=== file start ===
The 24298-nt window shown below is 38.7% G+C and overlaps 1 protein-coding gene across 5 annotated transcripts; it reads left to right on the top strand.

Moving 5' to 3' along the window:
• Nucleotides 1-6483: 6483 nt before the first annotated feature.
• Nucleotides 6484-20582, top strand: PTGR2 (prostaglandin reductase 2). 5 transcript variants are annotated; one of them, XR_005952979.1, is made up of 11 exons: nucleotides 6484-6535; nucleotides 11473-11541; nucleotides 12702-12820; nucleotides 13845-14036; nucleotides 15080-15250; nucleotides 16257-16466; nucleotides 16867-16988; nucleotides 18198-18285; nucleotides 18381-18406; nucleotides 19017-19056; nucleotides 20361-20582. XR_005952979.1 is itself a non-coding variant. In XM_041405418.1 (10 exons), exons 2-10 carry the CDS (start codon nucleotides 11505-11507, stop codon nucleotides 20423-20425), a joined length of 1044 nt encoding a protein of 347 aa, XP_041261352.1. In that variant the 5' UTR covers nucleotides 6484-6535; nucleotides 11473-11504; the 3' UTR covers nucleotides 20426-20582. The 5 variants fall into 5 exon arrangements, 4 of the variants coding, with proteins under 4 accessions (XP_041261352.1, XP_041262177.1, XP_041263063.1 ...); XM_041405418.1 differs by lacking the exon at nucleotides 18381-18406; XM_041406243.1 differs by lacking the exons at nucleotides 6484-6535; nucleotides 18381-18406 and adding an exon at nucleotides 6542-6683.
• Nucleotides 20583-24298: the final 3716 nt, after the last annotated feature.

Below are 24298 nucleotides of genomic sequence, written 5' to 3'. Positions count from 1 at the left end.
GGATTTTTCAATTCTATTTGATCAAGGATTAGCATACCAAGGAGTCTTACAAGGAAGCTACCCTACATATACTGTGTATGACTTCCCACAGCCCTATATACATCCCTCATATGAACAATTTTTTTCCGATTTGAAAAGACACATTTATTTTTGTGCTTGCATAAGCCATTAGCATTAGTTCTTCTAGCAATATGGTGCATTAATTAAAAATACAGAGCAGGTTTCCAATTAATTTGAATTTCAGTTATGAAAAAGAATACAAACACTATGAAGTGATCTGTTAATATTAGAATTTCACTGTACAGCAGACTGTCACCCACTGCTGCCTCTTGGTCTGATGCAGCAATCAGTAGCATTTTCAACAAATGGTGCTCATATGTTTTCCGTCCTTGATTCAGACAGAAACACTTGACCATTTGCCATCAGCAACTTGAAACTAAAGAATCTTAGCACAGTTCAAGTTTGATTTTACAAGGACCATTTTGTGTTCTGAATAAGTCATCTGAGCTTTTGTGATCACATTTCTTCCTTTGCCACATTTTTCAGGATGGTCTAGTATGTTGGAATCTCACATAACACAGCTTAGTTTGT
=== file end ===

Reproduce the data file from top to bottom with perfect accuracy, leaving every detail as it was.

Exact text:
The 24298-nt window shown below is 38.7% G+C and overlaps 1 protein-coding gene across 5 annotated transcripts; it reads left to right on the top strand.

Moving 5' to 3' along the window:
• Nucleotides 1-6483: 6483 nt before the first annotated feature.
• Nucleotides 6484-20582, top strand: PTGR2 (prostaglandin reductase 2). 5 transcript variants are annotated; one of them, XR_005952979.1, is made up of 11 exons: nucleotides 6484-6535; nucleotides 11473-11541; nucleotides 12702-12820; nucleotides 13845-14036; nucleotides 15080-15250; nucleotides 16257-16466; nucleotides 16867-16988; nucleotides 18198-18285; nucleotides 18381-18406; nucleotides 19017-19056; nucleotides 20361-20582. XR_005952979.1 is itself a non-coding variant. In XM_041405418.1 (10 exons), exons 2-10 carry the CDS (start codon nucleotides 11505-11507, stop codon nucleotides 20423-20425), a joined length of 1044 nt encoding a protein of 347 aa, XP_041261352.1. In that variant the 5' UTR covers nucleotides 6484-6535; nucleotides 11473-11504; the 3' UTR covers nucleotides 20426-20582. The 5 variants fall into 5 exon arrangements, 4 of the variants coding, with proteins under 4 accessions (XP_041261352.1, XP_041262177.1, XP_041263063.1 ...); XM_041405418.1 differs by lacking the exon at nucleotides 18381-18406; XM_041406243.1 differs by lacking the exons at nucleotides 6484-6535; nucleotides 18381-18406 and adding an exon at nucleotides 6542-6683.
• Nucleotides 20583-24298: the final 3716 nt, after the last annotated feature.

Below are 24298 nucleotides of genomic sequence, written 5' to 3'. Positions count from 1 at the left end.
GGATTTTTCAATTCTATTTGATCAAGGATTAGCATACCAAGGAGTCTTACAAGGAAGCTACCCTACATATACTGTGTATGACTTCCCACAGCCCTATATACATCCCTCATATGAACAATTTTTTTCCGATTTGAAAAGACACATTTATTTTTGTGCTTGCATAAGCCATTAGCATTAGTTCTTCTAGCAATATGGTGCATTAATTAAAAATACAGAGCAGGTTTCCAATTAATTTGAATTTCAGTTATGAAAAAGAATACAAACACTATGAAGTGATCTGTTAATATTAGAATTTCACTGTACAGCAGACTGTCACCCACTGCTGCCTCTTGGTCTGATGCAGCAATCAGTAGCATTTTCAACAAATGGTGCTCATATGTTTTCCGTCCTTGATTCAGACAGAAACACTTGACCATTTGCCATCAGCAACTTGAAACTAAAGAATCTTAGCACAGTTCAAGTTTGATTTTACAAGGACCATTTTGTGTTCTGAATAAGTCATCTGAGCTTTTGTGATCACATTTCTTCCTTTGCCACATTTTTCAGGATGGTCTAGTATGTTGGAATCTCACATAACACAGCTTAGTTTGT